The purpose of this blog is to provide help for developers who are getting started with Apache Kafka, using a Java client, or anyone who is interesting in learn how Kafka works in a very simple and practical way. After going through this article you will be able to respond questions like:

  • What is Kafka?
  • Why use the Kafka API?
  • What are producers and consumers?
  • How do I configure Kafka producers to start publishing?
  • How do I configure Kafka consumers to read messages?
  • What architecture does Kafka use?
  • What is the relation between Kafka and IBM Message Hub?

Let’s start…

What is Kafka?

Apache Kafka is an open source, distributed, partitioned and replicated commit log service. Apache Kafka is publish-subscribe messaging, rethought as a distributed commit log.
Kafka service is formed by the following components:

  • Producers
  • Consumers
  • Broker
  • Topics
  • Partitions
  • Messages

Why use the Kafka API?

If you are looking for an easy way to integrate your application with existing systems that have Kafka support, for example IBM Streaming Analytics, then use this approach.
Kafka API offers low latency and high throughput, meaning that Kafka handles hundreds of MB of writing and reading from multiple clients per second. In addition it offers a rich API.

What is IBM Message Hub?

IBM® Message Hub for IBM Cloud is an scalable, distributed, high throughput message bus to unite your on-premise and off-premise cloud technologies.
Message Hub is based on Apache Kafka version 0.10.2.1, which is a fast, scalable, and durable real-time messaging engine that is developed by the Apache Software Foundation.
If you want to know more about Message Hub, click here

Now that you know what Kafka is, you might wonder “what do I need to start working”, so here we go…

What’s required to use the Kafka API with Message Hub?

If you have all the ingredients, you’re almost ready to start cooking. Perhaps you know about the concepts, here is a brief description:

Glossary

  • Topics: where messages are published by a producer. Partitions are created within topics with the specific purpose of holding sequential messages. Topics are subscribed TO by consumers in order to read data.
  • Producers: in Kafka, producers publish message to the topics, with the option of configuring the partition that will store data.
  • Consumers: in Kafka, consumers read data from topic/partition by subscribing.
  • Messages: data that users want to publish/consume. Each message has a unique sequential id called an offset.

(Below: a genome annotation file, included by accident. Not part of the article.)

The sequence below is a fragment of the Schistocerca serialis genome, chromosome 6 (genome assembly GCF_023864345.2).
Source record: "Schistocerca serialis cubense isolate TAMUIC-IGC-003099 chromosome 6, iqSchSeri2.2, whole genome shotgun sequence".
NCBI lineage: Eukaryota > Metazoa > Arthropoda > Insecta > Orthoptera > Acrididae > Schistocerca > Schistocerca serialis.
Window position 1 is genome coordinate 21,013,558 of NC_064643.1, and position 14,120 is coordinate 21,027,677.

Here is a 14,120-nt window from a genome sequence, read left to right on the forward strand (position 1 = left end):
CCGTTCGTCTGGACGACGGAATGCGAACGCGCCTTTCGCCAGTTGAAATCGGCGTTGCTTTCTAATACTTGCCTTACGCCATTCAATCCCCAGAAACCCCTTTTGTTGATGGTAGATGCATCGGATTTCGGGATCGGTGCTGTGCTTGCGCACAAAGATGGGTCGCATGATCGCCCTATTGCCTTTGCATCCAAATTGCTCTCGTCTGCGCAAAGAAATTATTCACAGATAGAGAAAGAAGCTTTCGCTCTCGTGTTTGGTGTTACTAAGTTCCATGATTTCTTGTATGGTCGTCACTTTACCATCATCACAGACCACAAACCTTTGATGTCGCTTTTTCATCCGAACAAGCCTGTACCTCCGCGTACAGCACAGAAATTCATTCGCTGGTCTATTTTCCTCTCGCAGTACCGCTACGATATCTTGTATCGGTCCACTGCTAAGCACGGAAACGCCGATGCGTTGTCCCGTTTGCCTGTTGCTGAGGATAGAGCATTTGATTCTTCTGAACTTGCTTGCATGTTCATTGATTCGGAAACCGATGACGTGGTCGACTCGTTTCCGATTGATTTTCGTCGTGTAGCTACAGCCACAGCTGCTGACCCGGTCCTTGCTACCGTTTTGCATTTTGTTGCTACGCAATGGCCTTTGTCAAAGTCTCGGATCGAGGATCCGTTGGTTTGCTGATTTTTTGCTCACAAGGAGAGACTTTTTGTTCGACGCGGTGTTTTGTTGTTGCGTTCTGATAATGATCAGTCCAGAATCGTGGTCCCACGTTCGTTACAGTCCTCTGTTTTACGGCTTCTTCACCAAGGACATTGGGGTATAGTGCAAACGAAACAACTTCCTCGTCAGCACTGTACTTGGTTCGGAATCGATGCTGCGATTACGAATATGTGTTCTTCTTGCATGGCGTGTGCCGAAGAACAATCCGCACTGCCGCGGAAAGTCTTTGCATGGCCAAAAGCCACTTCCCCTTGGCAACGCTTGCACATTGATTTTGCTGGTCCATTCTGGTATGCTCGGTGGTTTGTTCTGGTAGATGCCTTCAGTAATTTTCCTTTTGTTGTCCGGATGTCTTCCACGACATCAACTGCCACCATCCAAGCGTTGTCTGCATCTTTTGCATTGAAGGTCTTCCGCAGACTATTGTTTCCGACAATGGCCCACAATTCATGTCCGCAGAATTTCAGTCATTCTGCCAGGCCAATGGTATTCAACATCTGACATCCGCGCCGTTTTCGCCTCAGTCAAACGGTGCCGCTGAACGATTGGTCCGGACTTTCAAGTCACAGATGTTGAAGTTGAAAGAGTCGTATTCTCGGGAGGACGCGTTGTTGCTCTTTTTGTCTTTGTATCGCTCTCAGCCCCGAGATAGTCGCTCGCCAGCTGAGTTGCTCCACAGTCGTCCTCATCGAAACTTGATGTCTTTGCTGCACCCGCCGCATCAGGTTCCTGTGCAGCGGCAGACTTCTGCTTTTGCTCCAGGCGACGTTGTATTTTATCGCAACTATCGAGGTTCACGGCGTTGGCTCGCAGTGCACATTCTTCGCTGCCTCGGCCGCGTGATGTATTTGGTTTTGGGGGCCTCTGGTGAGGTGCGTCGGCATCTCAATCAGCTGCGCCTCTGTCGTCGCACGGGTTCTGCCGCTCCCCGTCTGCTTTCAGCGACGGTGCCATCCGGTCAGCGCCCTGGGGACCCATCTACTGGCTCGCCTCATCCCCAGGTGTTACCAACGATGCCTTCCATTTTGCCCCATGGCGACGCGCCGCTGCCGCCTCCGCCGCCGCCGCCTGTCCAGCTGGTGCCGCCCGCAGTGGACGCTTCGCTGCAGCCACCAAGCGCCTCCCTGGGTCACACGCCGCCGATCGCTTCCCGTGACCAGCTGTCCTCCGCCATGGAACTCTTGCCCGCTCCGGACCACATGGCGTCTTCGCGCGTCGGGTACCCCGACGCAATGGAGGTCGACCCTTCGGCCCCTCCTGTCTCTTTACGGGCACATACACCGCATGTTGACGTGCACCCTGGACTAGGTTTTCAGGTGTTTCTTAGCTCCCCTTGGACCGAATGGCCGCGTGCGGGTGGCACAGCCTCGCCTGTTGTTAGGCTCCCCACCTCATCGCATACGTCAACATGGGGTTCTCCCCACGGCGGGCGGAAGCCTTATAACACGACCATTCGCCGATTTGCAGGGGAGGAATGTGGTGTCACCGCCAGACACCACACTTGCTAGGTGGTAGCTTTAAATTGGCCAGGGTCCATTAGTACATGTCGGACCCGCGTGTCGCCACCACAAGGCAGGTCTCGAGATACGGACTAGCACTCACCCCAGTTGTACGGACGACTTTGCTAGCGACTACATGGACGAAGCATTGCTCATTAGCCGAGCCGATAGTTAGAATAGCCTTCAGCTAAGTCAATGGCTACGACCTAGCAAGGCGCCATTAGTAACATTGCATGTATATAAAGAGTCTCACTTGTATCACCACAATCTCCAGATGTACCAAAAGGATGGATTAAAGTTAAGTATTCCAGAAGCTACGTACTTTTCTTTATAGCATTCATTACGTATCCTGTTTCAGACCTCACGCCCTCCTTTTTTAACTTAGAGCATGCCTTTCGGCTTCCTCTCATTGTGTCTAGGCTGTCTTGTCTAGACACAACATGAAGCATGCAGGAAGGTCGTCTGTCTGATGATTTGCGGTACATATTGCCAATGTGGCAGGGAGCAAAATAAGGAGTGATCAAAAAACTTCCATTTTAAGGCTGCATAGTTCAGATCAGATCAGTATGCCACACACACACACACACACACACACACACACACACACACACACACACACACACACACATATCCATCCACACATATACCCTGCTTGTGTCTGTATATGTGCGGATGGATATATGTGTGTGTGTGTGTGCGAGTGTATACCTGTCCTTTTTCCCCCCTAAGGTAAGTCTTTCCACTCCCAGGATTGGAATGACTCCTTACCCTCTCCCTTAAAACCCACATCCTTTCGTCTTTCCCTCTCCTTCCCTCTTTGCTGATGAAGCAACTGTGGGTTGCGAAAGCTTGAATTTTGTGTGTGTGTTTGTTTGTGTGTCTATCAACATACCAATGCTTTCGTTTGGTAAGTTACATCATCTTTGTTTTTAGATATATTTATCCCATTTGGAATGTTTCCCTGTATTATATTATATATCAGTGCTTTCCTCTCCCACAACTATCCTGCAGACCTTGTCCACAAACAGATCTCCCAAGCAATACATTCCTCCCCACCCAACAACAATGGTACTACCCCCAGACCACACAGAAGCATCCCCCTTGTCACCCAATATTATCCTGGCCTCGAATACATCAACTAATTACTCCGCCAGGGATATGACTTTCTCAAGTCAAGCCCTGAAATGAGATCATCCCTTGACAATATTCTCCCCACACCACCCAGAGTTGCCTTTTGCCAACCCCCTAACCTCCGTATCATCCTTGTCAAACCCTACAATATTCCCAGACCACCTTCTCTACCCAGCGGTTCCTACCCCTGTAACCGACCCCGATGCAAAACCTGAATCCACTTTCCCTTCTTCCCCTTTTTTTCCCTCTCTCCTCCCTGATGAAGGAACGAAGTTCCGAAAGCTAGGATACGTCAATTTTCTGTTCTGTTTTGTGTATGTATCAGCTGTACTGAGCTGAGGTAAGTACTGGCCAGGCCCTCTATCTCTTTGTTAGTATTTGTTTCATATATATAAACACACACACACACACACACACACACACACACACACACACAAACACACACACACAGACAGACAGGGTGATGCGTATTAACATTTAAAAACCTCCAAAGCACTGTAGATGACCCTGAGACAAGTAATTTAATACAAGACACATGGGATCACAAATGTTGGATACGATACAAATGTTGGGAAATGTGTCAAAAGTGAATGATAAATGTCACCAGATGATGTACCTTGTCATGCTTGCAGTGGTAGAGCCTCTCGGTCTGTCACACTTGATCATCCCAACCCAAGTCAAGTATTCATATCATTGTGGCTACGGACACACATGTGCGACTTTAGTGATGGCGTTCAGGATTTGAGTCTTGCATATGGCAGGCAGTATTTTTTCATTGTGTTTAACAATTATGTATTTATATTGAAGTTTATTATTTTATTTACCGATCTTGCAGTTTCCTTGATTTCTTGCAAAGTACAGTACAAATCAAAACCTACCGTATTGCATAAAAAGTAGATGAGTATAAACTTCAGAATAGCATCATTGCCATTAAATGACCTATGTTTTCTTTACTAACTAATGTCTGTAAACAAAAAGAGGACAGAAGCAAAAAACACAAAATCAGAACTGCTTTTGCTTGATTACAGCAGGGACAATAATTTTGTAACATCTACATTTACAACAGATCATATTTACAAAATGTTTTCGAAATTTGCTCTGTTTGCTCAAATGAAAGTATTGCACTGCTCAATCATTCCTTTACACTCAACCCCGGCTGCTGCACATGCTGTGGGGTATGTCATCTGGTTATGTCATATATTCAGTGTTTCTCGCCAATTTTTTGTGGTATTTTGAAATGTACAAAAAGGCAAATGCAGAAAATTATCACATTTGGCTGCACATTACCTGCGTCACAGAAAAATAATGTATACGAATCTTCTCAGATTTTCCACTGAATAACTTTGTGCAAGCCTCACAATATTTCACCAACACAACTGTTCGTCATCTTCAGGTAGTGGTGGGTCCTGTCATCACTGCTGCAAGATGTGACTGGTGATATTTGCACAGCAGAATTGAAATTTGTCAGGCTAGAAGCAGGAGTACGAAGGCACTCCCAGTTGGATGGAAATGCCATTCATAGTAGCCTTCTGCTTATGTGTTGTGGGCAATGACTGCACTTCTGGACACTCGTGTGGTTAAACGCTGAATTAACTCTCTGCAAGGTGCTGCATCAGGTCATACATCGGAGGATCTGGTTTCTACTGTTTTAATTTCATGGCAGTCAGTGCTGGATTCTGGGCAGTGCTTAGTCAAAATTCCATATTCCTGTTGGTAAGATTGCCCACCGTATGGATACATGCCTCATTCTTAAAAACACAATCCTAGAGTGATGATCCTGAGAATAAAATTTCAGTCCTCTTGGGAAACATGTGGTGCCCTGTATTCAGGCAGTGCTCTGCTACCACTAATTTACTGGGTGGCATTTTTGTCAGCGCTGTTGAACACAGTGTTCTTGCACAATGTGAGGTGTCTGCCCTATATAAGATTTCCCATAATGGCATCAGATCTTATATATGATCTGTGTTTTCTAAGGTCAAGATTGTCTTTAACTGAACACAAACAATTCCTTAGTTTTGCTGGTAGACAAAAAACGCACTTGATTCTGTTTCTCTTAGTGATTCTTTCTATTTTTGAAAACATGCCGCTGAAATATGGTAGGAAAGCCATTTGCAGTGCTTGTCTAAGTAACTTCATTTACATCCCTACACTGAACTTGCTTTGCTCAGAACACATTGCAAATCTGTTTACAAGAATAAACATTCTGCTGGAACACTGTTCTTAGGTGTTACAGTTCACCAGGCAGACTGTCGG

• Broker: A Kafka cluster consists of one or more servers where topics are created.

Kafka design

Now, let’s put together all the pieces. You will need the producers to publish your messages to a broker, where data will be stored for 24 hours as configured, and at the other end you will need the consumers to read data from the broker. For a broader reference, let’s visualize by using the following diagrams.

Kafka architecture design

kafkaArchitectureDesign

Basic producer and consumer flow

mhubKafkaProducerConsumerFlow

At this point you have everything in order to start. So let’s cook…

Producer and consumer – Java implementation

As for every application, the first thing that you need to do is to present your credentials for authentication, and this is no exception. You must configure the environment, so for that reason take a look at the next step:

Connecting and authenticating

To connect to Message Hub. the Kafka API uses the kafka_brokers_sasl credentials, and the user and password from the VCAP_SERVICES environment variable.

Therefore you need to set the sasl.jaas.config property (0.10.21 clients or higher). For example:

    sasl.jaas.config=org.apache.kafka.common.security.plain.PlainLoginModule required \
    username="USERNAME" \
    password="PASSWORD";

This configuration will be used by the producer and consumer.

It’s time for real coding, so follow the next sections for producers and consumers.

Writing producers

Producer properties configuration

To start working with producers, it’s necessary to set a configuration containing the required properties that will be passed as parameters to kafkaProducer. These properties must be changed based on user needs.

props = new Properties();
        props.put("key.serializer","org.apache.kafka.common.serialization.ByteArraySerializer");
        props.put("value.serializer","org.apache.kafka.common.serialization.ByteArraySerializer");
        props.put("bootstrap.servers","kafka05-broker.us-south.bluemix.net:9094");
        props.put("acks","all");
        props.put("block.on.buffer.full","true");
        props.put("batch.size","1");
        props.put("security.protocol","SASL_SSL");
        props.put("ssl.protocol","TLSv1.2");
        props.put("ssl.enabled.protocols","TLSv1.2");
        props.put("ssl.truststore.location","/usr/lib/j2re1.7-ibm/jre/lib/security/cacerts");